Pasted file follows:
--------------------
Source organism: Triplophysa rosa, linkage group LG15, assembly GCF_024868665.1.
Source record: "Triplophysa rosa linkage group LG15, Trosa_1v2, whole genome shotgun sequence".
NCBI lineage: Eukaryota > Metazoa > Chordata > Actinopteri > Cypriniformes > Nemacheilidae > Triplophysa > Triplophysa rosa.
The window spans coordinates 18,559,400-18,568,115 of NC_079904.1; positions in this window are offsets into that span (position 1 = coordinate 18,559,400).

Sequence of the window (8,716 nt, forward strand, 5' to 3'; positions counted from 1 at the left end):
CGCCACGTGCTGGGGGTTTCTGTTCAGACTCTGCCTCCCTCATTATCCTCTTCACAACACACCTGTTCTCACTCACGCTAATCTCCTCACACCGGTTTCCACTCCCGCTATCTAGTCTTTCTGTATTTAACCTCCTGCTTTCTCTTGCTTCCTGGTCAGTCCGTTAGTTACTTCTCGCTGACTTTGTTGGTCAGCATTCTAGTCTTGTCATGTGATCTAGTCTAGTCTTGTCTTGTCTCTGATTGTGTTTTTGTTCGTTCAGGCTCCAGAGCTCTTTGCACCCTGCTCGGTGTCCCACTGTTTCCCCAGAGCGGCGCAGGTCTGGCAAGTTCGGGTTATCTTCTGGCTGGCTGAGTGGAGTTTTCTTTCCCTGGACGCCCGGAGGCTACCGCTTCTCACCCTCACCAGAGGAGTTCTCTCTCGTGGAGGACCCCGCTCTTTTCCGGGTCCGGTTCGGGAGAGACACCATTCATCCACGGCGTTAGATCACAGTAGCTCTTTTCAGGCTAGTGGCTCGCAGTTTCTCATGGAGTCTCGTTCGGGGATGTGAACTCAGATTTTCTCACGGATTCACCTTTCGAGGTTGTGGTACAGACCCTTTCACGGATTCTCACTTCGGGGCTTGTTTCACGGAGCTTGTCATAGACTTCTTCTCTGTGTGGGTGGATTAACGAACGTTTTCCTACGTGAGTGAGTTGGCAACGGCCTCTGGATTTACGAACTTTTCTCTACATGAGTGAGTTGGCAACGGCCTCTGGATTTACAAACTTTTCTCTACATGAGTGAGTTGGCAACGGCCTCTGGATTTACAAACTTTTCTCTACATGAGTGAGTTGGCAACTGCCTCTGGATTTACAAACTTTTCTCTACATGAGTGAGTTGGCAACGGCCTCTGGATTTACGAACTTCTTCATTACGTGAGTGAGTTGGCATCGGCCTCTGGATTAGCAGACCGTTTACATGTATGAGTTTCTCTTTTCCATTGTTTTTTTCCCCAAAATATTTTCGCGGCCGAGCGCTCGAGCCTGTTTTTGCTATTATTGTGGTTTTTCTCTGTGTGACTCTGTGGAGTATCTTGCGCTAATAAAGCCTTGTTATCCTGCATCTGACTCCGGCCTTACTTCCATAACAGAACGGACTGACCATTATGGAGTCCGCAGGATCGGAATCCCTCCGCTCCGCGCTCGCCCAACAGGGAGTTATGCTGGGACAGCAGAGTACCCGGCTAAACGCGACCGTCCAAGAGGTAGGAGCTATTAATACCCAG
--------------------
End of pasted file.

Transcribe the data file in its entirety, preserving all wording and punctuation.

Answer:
Source organism: Triplophysa rosa, linkage group LG15, assembly GCF_024868665.1.
Source record: "Triplophysa rosa linkage group LG15, Trosa_1v2, whole genome shotgun sequence".
NCBI lineage: Eukaryota > Metazoa > Chordata > Actinopteri > Cypriniformes > Nemacheilidae > Triplophysa > Triplophysa rosa.
The window spans coordinates 18,559,400-18,568,115 of NC_079904.1; positions in this window are offsets into that span (position 1 = coordinate 18,559,400).

Sequence of the window (8,716 nt, forward strand, 5' to 3'; positions counted from 1 at the left end):
CGCCACGTGCTGGGGGTTTCTGTTCAGACTCTGCCTCCCTCATTATCCTCTTCACAACACACCTGTTCTCACTCACGCTAATCTCCTCACACCGGTTTCCACTCCCGCTATCTAGTCTTTCTGTATTTAACCTCCTGCTTTCTCTTGCTTCCTGGTCAGTCCGTTAGTTACTTCTCGCTGACTTTGTTGGTCAGCATTCTAGTCTTGTCATGTGATCTAGTCTAGTCTTGTCTTGTCTCTGATTGTGTTTTTGTTCGTTCAGGCTCCAGAGCTCTTTGCACCCTGCTCGGTGTCCCACTGTTTCCCCAGAGCGGCGCAGGTCTGGCAAGTTCGGGTTATCTTCTGGCTGGCTGAGTGGAGTTTTCTTTCCCTGGACGCCCGGAGGCTACCGCTTCTCACCCTCACCAGAGGAGTTCTCTCTCGTGGAGGACCCCGCTCTTTTCCGGGTCCGGTTCGGGAGAGACACCATTCATCCACGGCGTTAGATCACAGTAGCTCTTTTCAGGCTAGTGGCTCGCAGTTTCTCATGGAGTCTCGTTCGGGGATGTGAACTCAGATTTTCTCACGGATTCACCTTTCGAGGTTGTGGTACAGACCCTTTCACGGATTCTCACTTCGGGGCTTGTTTCACGGAGCTTGTCATAGACTTCTTCTCTGTGTGGGTGGATTAACGAACGTTTTCCTACGTGAGTGAGTTGGCAACGGCCTCTGGATTTACGAACTTTTCTCTACATGAGTGAGTTGGCAACGGCCTCTGGATTTACAAACTTTTCTCTACATGAGTGAGTTGGCAACGGCCTCTGGATTTACAAACTTTTCTCTACATGAGTGAGTTGGCAACTGCCTCTGGATTTACAAACTTTTCTCTACATGAGTGAGTTGGCAACGGCCTCTGGATTTACGAACTTCTTCATTACGTGAGTGAGTTGGCATCGGCCTCTGGATTAGCAGACCGTTTACATGTATGAGTTTCTCTTTTCCATTGTTTTTTTCCCCAAAATATTTTCGCGGCCGAGCGCTCGAGCCTGTTTTTGCTATTATTGTGGTTTTTCTCTGTGTGACTCTGTGGAGTATCTTGCGCTAATAAAGCCTTGTTATCCTGCATCTGACTCCGGCCTTACTTCCATAACAGAACGGACTGACCATTATGGAGTCCGCAGGATCGGAATCCCTCCGCTCCGCGCTCGCCCAACAGGGAGTTATGCTGGGACAGCAGAGTACCCGGCTAAACGCGACCGTCCAAGAGGTAGGAGCTATTAATACCCAG